Similarly, Jeremiah Ellison won re-election to his seat representing Ward 5, the most racially diverse district of Minneapolis’ council seats – despite ideological leanings that, by Ellison’s own admission, skew to the left of the average resident in his ward. He credited his victory to outreach in the ward, and his voters’ willingness to reward him for sticking to his convictions.
“I think that that’s really important for Northsiders … It can be a pretty conservative base on the Northside. People know that I’m left leaning. People know that I’m a leftist. But they see that I’m also very collaborative, they see that I’m a good listener and I think they respect it.”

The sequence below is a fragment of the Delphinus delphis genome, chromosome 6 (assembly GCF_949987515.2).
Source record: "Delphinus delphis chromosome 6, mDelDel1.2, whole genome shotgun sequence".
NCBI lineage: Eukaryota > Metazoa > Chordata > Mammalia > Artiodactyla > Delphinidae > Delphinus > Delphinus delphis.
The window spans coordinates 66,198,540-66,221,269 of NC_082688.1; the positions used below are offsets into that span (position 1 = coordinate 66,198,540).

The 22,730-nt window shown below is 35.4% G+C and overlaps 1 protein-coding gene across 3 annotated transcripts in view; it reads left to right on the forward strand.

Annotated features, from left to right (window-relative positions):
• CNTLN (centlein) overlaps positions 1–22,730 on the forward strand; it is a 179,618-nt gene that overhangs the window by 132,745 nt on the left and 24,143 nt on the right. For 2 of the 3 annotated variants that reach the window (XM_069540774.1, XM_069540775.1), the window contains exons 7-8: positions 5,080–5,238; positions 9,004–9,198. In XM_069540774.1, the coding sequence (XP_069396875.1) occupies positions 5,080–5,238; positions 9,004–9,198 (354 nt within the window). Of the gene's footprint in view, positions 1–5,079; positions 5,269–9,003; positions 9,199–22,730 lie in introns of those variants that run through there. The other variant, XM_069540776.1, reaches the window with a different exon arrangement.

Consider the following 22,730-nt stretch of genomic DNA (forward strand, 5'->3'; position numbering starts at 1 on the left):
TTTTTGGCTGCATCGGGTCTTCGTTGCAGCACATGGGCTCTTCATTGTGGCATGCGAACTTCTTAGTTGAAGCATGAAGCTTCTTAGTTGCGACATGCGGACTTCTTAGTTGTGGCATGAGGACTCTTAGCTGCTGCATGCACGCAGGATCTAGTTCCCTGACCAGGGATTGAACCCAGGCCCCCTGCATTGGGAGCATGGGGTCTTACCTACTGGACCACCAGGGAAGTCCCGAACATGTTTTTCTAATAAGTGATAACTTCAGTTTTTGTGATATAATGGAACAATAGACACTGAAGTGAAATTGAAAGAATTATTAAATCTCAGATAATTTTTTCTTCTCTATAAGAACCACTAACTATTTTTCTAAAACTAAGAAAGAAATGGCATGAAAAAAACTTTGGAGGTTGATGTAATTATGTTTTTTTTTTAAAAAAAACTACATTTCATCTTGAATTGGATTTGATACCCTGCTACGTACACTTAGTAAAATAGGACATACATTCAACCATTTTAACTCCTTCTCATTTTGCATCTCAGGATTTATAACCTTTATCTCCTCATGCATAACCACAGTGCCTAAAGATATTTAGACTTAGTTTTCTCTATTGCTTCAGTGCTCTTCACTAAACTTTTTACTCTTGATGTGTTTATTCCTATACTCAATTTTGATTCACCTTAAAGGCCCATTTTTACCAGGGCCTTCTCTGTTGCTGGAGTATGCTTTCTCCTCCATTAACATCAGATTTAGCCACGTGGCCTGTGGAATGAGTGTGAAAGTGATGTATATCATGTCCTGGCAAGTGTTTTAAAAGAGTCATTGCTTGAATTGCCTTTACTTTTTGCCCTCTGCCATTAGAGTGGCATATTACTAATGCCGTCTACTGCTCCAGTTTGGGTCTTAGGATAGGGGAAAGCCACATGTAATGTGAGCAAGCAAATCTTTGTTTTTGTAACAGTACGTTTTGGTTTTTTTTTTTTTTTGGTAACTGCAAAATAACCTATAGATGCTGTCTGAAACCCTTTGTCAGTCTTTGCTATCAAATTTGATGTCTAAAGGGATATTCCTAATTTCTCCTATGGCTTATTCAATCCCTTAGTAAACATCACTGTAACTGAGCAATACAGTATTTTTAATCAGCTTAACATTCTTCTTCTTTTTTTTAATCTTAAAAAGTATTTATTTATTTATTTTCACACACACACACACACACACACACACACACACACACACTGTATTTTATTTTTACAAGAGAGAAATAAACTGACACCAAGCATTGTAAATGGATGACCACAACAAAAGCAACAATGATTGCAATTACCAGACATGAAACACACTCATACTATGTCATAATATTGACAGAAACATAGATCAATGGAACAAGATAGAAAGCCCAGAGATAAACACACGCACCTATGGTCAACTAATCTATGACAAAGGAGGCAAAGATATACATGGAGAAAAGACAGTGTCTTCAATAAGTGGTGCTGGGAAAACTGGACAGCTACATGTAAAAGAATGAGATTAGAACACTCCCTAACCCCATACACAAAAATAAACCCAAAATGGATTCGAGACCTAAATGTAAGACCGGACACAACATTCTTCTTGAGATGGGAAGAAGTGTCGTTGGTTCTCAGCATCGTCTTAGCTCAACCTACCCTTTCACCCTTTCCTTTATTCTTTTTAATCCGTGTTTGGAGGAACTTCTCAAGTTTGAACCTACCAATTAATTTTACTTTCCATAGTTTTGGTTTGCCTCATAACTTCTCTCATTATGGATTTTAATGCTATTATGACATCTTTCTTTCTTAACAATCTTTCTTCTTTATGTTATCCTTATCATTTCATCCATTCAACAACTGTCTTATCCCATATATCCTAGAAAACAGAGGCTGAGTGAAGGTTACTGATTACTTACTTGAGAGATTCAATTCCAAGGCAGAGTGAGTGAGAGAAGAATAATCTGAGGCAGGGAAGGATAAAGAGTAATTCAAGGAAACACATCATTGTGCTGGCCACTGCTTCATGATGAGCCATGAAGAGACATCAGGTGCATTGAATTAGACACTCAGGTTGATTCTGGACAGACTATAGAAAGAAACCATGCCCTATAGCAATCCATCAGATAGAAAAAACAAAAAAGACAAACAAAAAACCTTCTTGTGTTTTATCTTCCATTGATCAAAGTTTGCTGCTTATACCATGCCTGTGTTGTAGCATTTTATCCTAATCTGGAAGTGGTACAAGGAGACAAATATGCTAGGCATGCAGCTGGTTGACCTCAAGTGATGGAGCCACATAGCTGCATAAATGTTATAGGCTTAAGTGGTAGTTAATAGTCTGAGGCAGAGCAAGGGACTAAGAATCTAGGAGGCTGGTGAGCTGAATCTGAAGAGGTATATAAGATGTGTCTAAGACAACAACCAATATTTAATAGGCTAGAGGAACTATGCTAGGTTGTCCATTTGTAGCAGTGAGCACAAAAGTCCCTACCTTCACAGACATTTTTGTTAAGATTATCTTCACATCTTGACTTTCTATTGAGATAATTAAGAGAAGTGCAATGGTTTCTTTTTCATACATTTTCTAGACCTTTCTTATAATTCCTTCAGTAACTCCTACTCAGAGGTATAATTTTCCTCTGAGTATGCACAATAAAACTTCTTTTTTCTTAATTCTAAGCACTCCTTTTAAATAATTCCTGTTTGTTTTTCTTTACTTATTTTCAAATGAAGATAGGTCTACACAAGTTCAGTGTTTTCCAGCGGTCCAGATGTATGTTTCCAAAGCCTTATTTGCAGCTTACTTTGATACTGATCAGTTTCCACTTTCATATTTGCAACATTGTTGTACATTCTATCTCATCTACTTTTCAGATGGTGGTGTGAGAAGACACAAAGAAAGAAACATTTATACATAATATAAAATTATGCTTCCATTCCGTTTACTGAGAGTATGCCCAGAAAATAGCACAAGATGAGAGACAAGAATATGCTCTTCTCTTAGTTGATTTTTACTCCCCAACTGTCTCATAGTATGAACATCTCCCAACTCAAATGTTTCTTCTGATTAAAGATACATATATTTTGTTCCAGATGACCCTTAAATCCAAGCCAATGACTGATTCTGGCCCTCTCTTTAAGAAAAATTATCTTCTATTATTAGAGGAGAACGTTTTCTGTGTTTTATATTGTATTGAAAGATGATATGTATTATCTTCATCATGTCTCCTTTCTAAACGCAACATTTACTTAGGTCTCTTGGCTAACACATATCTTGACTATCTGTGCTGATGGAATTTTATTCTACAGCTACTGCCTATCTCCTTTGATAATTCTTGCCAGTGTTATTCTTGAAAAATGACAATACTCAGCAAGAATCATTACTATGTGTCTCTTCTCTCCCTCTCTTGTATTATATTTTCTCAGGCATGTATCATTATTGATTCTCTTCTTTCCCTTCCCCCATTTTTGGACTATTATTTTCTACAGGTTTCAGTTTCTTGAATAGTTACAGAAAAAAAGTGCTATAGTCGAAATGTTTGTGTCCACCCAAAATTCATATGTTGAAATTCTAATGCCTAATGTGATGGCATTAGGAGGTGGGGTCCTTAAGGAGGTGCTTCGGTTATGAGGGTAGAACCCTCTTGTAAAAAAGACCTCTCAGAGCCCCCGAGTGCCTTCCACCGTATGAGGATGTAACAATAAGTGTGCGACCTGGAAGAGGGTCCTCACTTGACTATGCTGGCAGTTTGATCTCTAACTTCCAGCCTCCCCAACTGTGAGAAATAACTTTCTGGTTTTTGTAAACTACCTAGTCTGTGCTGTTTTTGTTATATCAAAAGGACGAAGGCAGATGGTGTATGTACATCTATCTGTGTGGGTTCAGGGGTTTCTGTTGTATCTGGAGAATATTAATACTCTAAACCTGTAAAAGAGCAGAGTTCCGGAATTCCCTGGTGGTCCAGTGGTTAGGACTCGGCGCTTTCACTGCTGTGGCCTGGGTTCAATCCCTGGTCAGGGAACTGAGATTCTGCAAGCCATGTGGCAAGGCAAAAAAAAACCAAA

“It’s a testament to Northsiders,” Ellison said, “whether they agree with you or not, they want to know that you’re firm in your beliefs.”
In another close race – where neither the left-wing PAC or the Frey-allied PAC endorsed a candidate – incumbent Jamal Osman won re-election in the four-way Ward 6 race with 48% of total votes. Kayseh Magan came the closest to unseating Osman, with 35% of the votes after second-choice votes from third-place finisher Tiger Worku were added to his total.
But in most of Tuesday’s races, incumbents easily prevailed in the low-turnout contests (around one-third of registered Minneapolis voters cast ballots Monday.
Elliott Payne (Ward 1), Michael Rainville (Ward 3), LaTrisha Vetaw (Ward 4), Jason Chavez (Ward 9), Aisha Chughtai (Ward 10), Emily Koski (Ward 11) and Linea Palmisano (Ward 13) all secured new two-year terms.